Friendly faces I would come to love and miss

Random Observation/Comment #56: There seems to be much less time to write since being a tourist takes so much work and effort. It’s also nice to learn more about other people instead of typing on my laptop like an antisocial during long ferry rides… wait a minute.

We are 9. I would grow much closer with all of these people (including myself) in the next two weeks. Bits of information about our personal lives would be revealed when relating to the travel spots and random observations. Conversations would jump from hobbies and careers to goals and aspirations. Every peek into someone’s outlook let me review my own. Though my plans are broad, each brain offers years of experiences of which I could have never found through my own observations. In many cases, I cannot begin to empathize with these stories, but I try my best to imagine my life in their shoes. I’m surprised how many doors can be closed, yet how content one can be without any more choices. I think most of them have already walked through their door. There’s really no reason to look back and work out these other possibilities that never were and never will be.

My observations started as generalizations in a categorization or hash, but this little conversational tool is shortly replaced by specified questions to unique topics. Every detail stuck in my mind and absorbed into a sponge of interest. I’d often squeeze out information to make connections about their lives. Sometimes this person’s representation does not form in its entirety without the full story, so my words slowly pry the lid. I hope I did not seem too curious or even suspiciously cautious about seeming too curious. I tried to hide my shifty eyes.

I’m about 6 days behind on entries so the initial impressions of the tour have already been replaced by my secondary or lasting impressions. I’ll try my best to capture the range of emotions I first felt when joining.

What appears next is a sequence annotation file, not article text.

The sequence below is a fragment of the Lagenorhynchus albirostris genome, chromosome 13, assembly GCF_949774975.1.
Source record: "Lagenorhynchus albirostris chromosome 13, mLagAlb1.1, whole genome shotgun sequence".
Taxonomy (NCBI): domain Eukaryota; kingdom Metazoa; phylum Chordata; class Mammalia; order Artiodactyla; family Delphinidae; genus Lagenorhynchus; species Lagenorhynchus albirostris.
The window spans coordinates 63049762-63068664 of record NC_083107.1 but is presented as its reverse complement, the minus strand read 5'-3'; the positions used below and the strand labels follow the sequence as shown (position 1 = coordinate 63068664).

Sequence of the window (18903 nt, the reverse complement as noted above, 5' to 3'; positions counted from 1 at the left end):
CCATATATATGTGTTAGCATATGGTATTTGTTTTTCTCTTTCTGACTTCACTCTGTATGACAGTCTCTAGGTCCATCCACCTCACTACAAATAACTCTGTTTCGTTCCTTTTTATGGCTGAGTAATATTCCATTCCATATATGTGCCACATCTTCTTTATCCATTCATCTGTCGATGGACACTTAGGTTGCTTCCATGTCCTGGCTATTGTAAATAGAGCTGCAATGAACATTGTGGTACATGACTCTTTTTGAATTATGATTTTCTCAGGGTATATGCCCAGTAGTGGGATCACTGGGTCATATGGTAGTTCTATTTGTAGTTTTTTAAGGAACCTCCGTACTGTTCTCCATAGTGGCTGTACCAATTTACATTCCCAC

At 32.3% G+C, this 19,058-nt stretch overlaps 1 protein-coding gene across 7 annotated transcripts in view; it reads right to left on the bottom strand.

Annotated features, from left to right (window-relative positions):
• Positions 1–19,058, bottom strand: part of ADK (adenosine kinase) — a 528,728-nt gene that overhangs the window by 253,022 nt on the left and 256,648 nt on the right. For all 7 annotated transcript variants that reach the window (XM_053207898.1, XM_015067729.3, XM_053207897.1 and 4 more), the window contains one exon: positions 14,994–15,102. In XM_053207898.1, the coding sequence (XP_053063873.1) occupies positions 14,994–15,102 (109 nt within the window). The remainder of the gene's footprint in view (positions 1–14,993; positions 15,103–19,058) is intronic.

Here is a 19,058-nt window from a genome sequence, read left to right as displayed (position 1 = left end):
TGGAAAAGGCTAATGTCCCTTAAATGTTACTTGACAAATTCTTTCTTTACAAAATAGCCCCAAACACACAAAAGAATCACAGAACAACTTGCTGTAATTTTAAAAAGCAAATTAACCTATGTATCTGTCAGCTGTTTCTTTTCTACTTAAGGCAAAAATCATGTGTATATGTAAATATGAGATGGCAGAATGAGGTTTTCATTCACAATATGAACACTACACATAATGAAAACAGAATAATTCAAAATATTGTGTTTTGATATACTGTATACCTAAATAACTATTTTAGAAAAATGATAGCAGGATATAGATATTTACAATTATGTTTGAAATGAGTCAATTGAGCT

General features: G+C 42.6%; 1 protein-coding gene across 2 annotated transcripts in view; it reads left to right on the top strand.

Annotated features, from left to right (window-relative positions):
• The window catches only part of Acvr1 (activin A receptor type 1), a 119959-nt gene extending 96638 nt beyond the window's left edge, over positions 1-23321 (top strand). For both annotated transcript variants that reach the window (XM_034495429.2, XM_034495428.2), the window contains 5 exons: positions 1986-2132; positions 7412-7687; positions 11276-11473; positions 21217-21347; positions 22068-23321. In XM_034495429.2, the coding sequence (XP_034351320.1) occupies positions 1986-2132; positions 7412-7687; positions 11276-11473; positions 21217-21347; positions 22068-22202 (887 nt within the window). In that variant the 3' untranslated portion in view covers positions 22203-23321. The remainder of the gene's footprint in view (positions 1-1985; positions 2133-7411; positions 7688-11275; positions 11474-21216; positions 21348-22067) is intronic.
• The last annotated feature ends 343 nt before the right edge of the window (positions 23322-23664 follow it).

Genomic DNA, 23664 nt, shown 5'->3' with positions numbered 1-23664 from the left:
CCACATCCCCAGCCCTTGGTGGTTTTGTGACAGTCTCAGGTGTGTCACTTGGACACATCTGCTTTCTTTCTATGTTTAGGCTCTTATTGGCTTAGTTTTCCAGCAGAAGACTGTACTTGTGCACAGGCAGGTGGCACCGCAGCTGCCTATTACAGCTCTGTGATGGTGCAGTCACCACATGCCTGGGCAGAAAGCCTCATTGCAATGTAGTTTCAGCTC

I’m partly optimistic with a chance of paranoia. My mind is open to new ideas and it is quite flexible, but small actions cause premature conclusions and stereotypes. In fact, I began this tour feeling that the cost of the trip was not worth our experiences. The numbers did all the talking – first and last day were free days; about $2300 for the tour; about $500 for the 21 day rail-pass; $200 for the tour guide before the tour even started; about 24 hours spent just for traveling on boats, trains, and buses; probably $500 for meals and other expenses. I was expecting royalty meals and set tour-bus itineraries for that price. Others doing the math would have probably felt the same shafting draft.

One quick glance at the itinerary and an irrational conclusion could have cost me one of the most fun tours I’ve ever been on. Each remote island destination would have been completely impossible to plan or survive without a guide for the logistics and translations. The places I’ve seen have only been experienced by the privileged, and I see that it was worth every penny. The set tour-bus thing would have been filled with elderly people and constantly stopping at these off-the-road tourist shops so the tour could make money on the side with their connections. This Intrepid tour, however, felt much more lively and robust. It was basically a backpacking adventure with a group of friends, which would beat any set tour-bus any day of the year.

Yuka, our tour guide, has been open to all questions and fed my every curiosity. Although all detailed plans were not completely revealed to my comfort, I learned to trust her. Our short time together is one that I will remember. A small obsession with cats; a beautiful karaoke voice reaching notes I didn’t think were possible (perfect for Japanese songs and Blondie :P); a blend of an Aussie accent that keeps me completely captivated; a passion (maybe not an understatement) towards drinking beer; a playful attitude towards life – all of these little quirks I’ve used to shape her unique and kawaii aura. Many observations and conclusions dive deeper and can borderline as psychoanalysis, so I’ll just keep those to myself J. I’ve probably done this for everyone in the group.

R.J. was the first person I met from the tour. His blue hair and Gundam Seed Destiny tattoo made a very interesting first impression. He is a 19-year-old who is as lost as all 19-year-olds are lost these days. I saw a lot of myself in his personality, but it made me wonder when I grew out of his phase. It’s a phase of recklessness and dependency, but I’m not too concerned because it will pass for him as it passed for me. His trip reminded me of when I went to Hong Kong by myself after high school; a blind obsession towards a girl and a lack of reality and responsibility drilled into my brain. In no way is this phase avoidable, but it’s interesting to observe his actions and see those gears turn. My mind does not think the same way anymore, but I could imagine his chain of thought. Driven by the textbook principles of psychology with “right and wrong” judgments; R.J. has only reached the 2nd stage. He’s got a head on his shoulders and good intentions, so I think he’ll be fine.